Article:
When the tour ended, we retrieved the gear and followed Jim Salt into his home. He didn't give us a tour of the interior, but the rooms we passed through were all clean and neat and sparsely adorned in eagles and flags and crucifixes.

"Why don't you start by stating your name," Rey said. He was sitting across from Salt at a blonde oak table in the kitchen with a list of questions I'd written back in Chicago in one of my unofficial capacities. Ammon was behind his tripod. I was leaning against the kitchen counter, keeping out of the way.

"James David Salt."

"And what is your occupation?"

"Well, my primary source of income is salesman. I own a small car lot in town. But my real work, my spiritual work, is as the founder and pastor of the Enlightenment Church of Christ." His hands were posed, one on top of the other, on the tabletop. He had been wearing a smile since filming began.

"What's the name of your dealership?"

"Pilsner Discount Automotive. We're located on Pilsner Avenue downtown. Best prices in the tri-state." He added this directly to camera with mock irreverence.

Rey nodded and studied the script in his lap. "Were you ordained as a pastor, or is that a position you gave yourself?"

This was the first of my questions, and angry as I was with Rey, I found myself studying Salt, anticipating his answer.

"I was ordained," he said.

"You could perform marriages, baptisms and so forth?"

"I could."

"Have you?"

"Marriages, three. Baptisms... I perform regularly."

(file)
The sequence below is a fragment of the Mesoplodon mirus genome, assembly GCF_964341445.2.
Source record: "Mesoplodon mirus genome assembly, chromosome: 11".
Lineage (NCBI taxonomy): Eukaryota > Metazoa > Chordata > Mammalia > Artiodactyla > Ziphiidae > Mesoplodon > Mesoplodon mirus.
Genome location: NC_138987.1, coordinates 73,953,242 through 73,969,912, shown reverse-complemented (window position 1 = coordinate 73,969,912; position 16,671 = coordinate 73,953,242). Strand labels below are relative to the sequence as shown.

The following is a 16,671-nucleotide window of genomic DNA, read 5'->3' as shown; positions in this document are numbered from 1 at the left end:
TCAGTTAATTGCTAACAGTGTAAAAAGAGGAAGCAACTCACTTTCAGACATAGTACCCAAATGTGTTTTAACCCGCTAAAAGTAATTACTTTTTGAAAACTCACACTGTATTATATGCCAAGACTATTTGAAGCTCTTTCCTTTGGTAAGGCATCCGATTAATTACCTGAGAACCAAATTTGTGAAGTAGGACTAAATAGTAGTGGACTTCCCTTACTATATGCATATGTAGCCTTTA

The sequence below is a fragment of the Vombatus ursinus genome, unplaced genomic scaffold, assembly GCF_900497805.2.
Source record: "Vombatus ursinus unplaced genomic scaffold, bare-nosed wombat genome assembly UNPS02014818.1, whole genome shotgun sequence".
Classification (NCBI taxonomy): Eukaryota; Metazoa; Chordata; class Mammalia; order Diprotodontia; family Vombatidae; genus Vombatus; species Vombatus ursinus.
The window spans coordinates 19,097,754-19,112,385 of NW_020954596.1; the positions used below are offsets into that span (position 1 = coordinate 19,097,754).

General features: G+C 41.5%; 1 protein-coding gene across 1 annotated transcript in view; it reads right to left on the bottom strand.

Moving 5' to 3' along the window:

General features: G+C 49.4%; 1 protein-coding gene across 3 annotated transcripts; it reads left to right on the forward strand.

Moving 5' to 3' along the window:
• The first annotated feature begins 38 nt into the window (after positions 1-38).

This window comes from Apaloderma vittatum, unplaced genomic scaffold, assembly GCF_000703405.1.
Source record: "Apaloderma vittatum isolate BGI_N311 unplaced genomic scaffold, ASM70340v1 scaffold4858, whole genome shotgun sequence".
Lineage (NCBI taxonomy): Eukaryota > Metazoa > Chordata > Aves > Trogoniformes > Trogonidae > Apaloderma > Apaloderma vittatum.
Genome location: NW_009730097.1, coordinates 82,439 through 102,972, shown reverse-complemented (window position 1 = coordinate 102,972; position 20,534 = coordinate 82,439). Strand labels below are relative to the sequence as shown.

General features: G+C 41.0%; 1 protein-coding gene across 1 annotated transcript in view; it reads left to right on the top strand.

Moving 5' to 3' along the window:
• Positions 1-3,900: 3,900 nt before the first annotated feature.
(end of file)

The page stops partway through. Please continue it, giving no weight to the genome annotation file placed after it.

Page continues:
"And how long were you a member of the Universal Life Church?"

"Oh, very briefly. My spiritual journey has been long and not entirely without detours. But at each crossroads I made a choice, and the totality of all of those choices led me to where I am today."

"Elaborate on that journey," Rey encouraged...

Salt paused, choosing his words carefully. "Well, as a young man, I was the rebellious sort, as young men tend to be. My father was a strong spiritual figure in my life, and I pushed back against that upbringing with as near to that strength as I could muster. But, in my early 30s, I settled down, got married, and found I could no longer resist the call of the Lord. I tried on several churches, but I found my spiritual journey was incomplete. I was restless. I was unfulfilled in a way a man shouldn't be when he's devoted himself fully to the Lord.

"Around the time I started searching for a better course for my life, my marriage ended, which derailed my progress for a time. But from those ashes the Lord made me aware I already had the knowledge I'd been searching for, that I had to stop looking outside myself for someone to act as a messenger of that knowledge. So," he said, opening his hands, "here we are."

"That's when you started the church," Rey confirmed.

"The story isn't quite that tidy, but essentially, yes."

Again, Rey consulted the script.

"Tell me about Johnson's field," he said. "And the tent. It's unusual, isn't it, to have a church service in a tent?" He added this good-naturedly, imbuing the question with a lightness I hadn't intended.

"Unusual these days, perhaps," Jim Salt said. "But at one time the set-up of our service would have been perfectly ordinary. That said, of course, our current arrangement is only temporary. We only recently purchased the land and haven't yet secured all the funds to begin building a permanent structure. We have an architect, though, and blueprints have been approved."